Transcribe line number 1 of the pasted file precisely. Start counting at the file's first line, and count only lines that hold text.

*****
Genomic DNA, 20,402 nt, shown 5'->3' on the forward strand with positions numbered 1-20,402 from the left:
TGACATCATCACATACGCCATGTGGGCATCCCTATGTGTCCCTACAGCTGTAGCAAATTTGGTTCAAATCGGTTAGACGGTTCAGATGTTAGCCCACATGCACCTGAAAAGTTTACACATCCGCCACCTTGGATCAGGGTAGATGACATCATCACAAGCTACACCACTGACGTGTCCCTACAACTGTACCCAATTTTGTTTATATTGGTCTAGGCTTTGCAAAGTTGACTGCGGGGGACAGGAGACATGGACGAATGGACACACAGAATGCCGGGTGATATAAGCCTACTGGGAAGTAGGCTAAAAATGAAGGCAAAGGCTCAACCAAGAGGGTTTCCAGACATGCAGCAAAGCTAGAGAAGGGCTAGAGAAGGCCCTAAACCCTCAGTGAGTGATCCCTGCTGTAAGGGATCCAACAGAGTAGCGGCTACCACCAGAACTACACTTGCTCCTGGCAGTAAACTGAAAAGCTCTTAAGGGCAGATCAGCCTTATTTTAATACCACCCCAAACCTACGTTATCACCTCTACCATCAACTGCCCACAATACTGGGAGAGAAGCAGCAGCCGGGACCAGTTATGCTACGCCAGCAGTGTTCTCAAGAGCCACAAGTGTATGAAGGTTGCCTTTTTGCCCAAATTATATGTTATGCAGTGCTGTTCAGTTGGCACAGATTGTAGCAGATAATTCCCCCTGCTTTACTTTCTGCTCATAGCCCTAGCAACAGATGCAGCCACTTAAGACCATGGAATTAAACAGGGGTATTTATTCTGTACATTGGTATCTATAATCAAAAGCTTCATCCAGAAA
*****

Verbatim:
Genomic DNA, 20,402 nt, shown 5'->3' on the forward strand with positions numbered 1-20,402 from the left: